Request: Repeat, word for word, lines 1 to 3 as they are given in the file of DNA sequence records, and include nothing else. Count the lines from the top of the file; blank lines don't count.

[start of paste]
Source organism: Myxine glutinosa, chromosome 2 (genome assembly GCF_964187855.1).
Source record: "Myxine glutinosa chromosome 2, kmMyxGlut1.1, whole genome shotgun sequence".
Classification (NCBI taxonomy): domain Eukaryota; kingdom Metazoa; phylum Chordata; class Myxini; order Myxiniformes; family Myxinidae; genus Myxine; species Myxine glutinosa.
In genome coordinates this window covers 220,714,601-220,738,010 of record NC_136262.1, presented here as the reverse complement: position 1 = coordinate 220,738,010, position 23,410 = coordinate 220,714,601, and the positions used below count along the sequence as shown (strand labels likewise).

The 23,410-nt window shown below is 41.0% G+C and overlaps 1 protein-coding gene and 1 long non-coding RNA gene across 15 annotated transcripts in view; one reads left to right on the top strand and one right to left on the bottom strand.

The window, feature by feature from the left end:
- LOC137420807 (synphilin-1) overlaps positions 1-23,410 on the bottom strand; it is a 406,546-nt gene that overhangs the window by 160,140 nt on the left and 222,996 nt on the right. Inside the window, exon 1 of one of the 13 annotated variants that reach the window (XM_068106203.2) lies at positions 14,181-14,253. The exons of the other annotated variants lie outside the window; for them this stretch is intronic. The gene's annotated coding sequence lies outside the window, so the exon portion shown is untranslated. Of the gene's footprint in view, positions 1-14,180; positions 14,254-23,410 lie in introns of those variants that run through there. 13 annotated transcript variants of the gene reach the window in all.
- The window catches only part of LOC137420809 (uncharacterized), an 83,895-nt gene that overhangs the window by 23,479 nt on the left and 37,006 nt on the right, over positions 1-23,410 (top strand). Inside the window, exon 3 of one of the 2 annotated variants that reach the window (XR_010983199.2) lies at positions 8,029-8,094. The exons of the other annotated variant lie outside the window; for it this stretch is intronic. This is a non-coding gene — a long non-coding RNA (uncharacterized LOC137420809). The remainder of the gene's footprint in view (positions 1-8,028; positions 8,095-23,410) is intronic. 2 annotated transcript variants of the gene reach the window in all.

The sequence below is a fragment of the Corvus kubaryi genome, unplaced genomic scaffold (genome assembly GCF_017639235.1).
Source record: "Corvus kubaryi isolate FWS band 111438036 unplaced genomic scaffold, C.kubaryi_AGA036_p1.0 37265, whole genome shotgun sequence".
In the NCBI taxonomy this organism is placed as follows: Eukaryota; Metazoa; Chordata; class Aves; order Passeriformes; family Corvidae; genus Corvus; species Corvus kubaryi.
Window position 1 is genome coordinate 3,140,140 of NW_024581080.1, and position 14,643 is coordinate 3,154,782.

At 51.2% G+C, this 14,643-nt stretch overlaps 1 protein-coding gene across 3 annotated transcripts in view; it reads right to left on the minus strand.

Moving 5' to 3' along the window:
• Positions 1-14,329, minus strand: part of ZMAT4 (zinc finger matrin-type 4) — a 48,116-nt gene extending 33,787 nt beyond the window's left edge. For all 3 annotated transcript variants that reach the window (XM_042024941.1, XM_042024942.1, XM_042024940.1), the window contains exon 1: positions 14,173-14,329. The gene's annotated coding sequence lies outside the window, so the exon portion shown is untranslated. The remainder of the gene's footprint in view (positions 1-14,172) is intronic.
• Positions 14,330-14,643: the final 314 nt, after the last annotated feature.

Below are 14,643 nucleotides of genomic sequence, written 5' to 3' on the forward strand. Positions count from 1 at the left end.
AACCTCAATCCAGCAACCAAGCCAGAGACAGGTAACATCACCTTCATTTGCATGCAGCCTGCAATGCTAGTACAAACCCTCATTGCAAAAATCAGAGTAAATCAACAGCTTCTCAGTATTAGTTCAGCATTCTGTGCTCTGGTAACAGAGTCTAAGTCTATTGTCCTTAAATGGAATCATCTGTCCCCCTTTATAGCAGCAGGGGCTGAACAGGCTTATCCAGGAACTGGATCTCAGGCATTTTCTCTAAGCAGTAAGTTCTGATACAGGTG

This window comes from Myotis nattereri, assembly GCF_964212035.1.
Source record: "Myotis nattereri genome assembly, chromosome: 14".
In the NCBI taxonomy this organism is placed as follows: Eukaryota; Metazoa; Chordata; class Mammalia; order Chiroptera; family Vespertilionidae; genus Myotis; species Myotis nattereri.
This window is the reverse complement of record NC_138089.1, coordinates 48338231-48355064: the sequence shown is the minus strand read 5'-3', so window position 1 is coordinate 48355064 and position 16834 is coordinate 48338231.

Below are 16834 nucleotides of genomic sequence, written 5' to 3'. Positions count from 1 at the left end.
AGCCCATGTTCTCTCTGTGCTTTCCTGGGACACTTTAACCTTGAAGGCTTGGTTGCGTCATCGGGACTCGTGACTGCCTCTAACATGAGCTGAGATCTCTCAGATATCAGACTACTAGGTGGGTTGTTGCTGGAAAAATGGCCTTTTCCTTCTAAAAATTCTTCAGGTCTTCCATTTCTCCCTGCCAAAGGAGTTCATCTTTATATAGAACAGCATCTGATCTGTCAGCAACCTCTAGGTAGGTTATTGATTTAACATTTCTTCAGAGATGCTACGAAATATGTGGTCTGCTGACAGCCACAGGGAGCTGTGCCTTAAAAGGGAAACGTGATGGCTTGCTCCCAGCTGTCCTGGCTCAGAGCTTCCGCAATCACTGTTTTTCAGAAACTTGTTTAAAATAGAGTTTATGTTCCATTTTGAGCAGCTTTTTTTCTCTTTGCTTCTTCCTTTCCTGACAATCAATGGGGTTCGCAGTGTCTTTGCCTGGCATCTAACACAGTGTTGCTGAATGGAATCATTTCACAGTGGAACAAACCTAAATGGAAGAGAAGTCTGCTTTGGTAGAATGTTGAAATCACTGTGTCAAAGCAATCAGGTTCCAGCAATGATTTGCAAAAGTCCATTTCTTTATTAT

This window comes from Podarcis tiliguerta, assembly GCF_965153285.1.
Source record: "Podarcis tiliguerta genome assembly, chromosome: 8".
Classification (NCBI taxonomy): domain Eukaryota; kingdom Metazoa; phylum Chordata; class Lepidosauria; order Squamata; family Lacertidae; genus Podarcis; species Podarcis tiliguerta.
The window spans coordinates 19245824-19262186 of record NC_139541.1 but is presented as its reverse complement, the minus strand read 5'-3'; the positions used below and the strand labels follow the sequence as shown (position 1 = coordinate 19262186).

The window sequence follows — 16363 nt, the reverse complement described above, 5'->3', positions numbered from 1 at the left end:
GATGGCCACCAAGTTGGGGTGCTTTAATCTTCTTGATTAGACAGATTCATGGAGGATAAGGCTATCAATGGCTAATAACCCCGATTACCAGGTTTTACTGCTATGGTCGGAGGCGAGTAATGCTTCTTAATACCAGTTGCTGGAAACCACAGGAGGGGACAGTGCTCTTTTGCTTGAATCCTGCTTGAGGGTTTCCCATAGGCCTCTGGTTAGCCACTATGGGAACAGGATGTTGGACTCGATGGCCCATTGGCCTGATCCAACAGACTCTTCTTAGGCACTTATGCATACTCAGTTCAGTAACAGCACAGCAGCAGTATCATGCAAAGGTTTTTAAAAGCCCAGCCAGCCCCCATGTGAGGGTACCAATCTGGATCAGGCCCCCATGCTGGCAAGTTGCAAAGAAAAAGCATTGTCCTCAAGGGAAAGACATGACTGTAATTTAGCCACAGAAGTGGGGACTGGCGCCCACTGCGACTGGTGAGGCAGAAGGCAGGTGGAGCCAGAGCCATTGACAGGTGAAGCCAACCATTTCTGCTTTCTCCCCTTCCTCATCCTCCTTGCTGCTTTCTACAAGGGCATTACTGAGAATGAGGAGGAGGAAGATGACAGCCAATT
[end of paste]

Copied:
Source organism: Myxine glutinosa, chromosome 2 (genome assembly GCF_964187855.1).
Source record: "Myxine glutinosa chromosome 2, kmMyxGlut1.1, whole genome shotgun sequence".
Classification (NCBI taxonomy): domain Eukaryota; kingdom Metazoa; phylum Chordata; class Myxini; order Myxiniformes; family Myxinidae; genus Myxine; species Myxine glutinosa.